Adhesives Magazine

Controlling Latex Particle Size for Blush-Resistant Pressure-Sensitive Label Adhesives

September 1, 2008
Figure 1. Generalized Drawing of Latex Particles During Film Formation

Many companies that use adhesives for label application are switching from solvent-based adhesives to water-based latex pressure-sensitive adhesives. This shift has been well documented as firms put forth efforts to implement technologies with improved environmental profiles.

Water-based latex pressure-sensitive adhesives have provided the solution for many companies looking to reduce their use of solvent-based adhesives, but they sometimes have found challenges to implementing the technology in broad-based applications. One limiting factor was its use on clear labels; latex films have a tendency to turn white or blush when exposed to water. Researchers at Ashland Inc. proposed a possible explanation for the blushing phenomena, and a practical solution.

As a latex film forms, the adhesive particles initially come together at the side exposed to air (see Figure 1). Hydrophilic material becomes trapped between those particles and naturally attracts moisture. If the film composition is semi-permeable, the hydrophilic pockets will swell when exposed to water. The swollen pockets usually have a refractive index different from that of the polymer. As the pockets swell to above 40 nm, they scatter light and the film becomes cloudy.

The degree of turbidity, or blush, depends on a number of factors. For example, if the time frame of film formation is long enough, some of hydrophilic material may follow the receding water phase. This may result in pockets with higher concentrations of hydrophilic material dispersed within the film. These pockets with more hydrophilic material will continue to swell and cause a normally clear film to blush. For example, air-dried films have been observed to have more blush than oven-dried films. In addition, the blushing of an air-dried film will not be improved by post-oven treatment. In some instances water itself can impact the blush resistance. In certain areas of the Northeast, where lead pipes are still in use, the pH of the water is lower than that of water in the Midwest. If the hydrophilic material is pH sensitive, a latex film that does not blush in the Northeast may blush in the Midwest.

Figure 2. A Comparison of the Interstice Size Between 85 and 300 nm Particles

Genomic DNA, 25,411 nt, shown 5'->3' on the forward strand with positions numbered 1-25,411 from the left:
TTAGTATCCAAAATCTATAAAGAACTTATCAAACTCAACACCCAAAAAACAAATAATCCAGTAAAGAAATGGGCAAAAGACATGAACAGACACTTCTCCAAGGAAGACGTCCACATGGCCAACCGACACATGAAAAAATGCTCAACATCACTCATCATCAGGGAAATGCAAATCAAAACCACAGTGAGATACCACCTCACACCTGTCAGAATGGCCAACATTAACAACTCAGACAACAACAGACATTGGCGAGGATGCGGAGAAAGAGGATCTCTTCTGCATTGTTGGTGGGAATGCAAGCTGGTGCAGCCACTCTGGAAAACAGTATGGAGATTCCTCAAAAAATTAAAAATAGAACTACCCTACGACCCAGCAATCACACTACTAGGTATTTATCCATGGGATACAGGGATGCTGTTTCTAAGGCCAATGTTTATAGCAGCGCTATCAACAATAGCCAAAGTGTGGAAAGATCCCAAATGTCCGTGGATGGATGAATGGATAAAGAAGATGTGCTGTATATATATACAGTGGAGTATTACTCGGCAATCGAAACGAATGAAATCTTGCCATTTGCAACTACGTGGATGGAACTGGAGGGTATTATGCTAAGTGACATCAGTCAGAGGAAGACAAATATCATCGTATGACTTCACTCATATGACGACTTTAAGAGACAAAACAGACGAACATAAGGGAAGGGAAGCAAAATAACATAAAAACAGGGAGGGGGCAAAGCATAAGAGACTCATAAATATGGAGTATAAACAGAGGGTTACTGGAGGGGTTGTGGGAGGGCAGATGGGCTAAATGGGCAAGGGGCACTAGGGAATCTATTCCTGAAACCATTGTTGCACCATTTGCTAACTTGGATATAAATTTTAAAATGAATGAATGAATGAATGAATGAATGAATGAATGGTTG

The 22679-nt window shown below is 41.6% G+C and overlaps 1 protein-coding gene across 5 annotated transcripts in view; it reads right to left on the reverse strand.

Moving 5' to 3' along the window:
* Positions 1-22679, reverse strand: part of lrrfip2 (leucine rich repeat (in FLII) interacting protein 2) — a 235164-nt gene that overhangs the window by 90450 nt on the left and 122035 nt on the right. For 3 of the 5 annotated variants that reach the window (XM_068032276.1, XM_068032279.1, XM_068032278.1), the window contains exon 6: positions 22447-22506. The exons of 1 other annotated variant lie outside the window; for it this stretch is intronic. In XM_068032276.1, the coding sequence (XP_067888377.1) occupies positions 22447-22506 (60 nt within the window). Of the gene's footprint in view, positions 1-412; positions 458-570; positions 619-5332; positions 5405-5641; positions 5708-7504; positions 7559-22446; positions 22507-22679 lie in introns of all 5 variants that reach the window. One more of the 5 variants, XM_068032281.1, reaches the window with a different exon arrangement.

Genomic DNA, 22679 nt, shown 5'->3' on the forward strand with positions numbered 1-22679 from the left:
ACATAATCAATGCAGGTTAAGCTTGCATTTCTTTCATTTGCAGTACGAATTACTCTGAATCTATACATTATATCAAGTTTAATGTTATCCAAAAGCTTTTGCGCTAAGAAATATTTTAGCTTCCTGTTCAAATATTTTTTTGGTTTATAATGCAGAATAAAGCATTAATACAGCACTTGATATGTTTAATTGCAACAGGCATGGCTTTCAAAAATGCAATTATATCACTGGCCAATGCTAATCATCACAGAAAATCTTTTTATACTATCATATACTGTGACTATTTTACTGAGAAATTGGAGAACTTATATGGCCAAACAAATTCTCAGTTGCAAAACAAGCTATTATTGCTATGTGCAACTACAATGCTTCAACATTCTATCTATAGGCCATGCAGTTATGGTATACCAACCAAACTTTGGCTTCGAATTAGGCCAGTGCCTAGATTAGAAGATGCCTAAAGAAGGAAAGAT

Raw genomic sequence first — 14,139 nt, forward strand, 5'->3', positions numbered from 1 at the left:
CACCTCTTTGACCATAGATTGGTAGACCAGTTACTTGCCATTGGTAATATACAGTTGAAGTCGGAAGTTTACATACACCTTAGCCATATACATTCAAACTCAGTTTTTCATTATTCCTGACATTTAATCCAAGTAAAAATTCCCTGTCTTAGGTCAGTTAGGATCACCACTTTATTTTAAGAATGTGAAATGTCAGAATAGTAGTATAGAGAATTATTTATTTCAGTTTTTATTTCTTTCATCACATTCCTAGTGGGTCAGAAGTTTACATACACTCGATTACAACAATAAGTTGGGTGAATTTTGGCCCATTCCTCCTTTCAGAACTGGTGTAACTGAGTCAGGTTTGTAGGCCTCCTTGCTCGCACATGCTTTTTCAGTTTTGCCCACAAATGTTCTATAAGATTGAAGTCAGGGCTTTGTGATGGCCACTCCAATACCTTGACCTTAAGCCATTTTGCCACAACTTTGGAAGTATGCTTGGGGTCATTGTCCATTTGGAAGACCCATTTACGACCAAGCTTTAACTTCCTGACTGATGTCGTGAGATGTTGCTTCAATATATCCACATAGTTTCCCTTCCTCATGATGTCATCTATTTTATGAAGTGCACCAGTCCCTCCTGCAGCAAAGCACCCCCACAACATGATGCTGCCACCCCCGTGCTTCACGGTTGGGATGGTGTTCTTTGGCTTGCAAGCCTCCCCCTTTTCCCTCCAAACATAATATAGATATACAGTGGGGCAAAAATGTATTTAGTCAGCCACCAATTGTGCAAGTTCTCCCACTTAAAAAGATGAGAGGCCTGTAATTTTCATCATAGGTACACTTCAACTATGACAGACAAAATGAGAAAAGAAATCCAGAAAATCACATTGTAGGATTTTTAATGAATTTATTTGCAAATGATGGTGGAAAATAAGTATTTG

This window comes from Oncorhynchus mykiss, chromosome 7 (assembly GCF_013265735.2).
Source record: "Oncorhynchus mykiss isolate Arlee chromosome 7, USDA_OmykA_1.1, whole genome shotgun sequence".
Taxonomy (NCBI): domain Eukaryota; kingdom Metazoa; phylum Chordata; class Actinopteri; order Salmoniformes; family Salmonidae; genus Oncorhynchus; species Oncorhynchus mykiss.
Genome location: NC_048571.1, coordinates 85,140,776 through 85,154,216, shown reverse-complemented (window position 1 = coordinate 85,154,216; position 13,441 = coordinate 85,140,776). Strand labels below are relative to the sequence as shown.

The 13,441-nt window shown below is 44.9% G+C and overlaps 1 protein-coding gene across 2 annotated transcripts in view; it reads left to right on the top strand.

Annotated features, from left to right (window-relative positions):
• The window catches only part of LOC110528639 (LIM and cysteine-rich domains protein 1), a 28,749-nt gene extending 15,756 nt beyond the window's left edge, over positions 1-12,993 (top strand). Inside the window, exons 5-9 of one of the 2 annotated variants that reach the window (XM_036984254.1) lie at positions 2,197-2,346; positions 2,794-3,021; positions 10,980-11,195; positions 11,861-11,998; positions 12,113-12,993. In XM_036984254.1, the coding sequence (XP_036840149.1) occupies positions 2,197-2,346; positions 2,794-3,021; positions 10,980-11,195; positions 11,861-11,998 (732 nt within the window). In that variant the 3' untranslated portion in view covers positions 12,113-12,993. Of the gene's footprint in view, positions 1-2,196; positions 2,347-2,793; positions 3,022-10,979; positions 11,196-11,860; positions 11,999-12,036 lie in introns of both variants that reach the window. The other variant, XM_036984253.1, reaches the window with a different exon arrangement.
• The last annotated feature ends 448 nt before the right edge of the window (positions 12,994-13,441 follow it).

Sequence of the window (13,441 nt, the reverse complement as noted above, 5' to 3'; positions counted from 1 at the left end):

One way to improve blush resistance is to reduce the size of the hydrophilic-containing pockets. If the pockets are small enough, then even when they are fully swollen with water they will be less than 40 nm and not visible, which will result in a clear film. This can be achieved by lowering the average particle diameter to 80-90 nm. The relative difference in the size of the interstices between 85 and 300 nm particles is shown in Figure 2.

Figure 3. Hitenol BC-10

Lowering particle size, however, may introduce a stability problem. If a 300-nm particle is stable with 1.75% surfactant, an 85-nm particle would require 6.2% surfactant based on just the surface area. Latex made with this level of surfactant will still blush because of the increased level of hydrophilic material, which causes swelling of the pockets to diameters larger than 40 nm. The 85-nm latex needs to be made with a lower level of surfactant to take advantage of the smaller hydrophilic pockets. The use of a polymerizable surfactant improves the particle stability and reduces the amount of free hydrophilic material available. The combination of a nonionic/anionic hydrophilic tail on Hitenol BC-10 (Figure 3) produces the desired particle diameter. The propenyl group works well since it does not readily homopolymerize. In comparison, when methacrylate functional surfactants were used, the amount of water-soluble homopolymer formed was significant, increasing the blush.

Figure 4. Blush Results for Latex Films

The combination of small particle diameter and a polymerizable surfactant has produced latex with good blush resistance over a range of test conditions. Figure 4 shows films of the same latex that have been soaking for 24 hours. In both cases, the latex was coated on the release liner and dried. The dried latex films were then transferred to biaxially oriented polypropylene (BOPP) films. One film was dried at 90oC for two minutes and one air-dried before transferring.

As companies move to water-based latex pressure-sensitive adhesives, careful attention to potential performance issues must be considered. Often, what has been seen as a problem has led to innovative solutions that further the scientific body of knowledge. In many applications, water-based adhesives provide great technology, excellent adhesion and an improved environmental profile.


The authors would like to thank Harvey Richards, Dennis Healy, Jonathan Burkhart and Kim Armstrong for their contributions to the development of this technology.

For more information, contact Scott Harvey, Ashland Inc., 5200 Blazer Parkway, Dublin, OH 43017; e-mail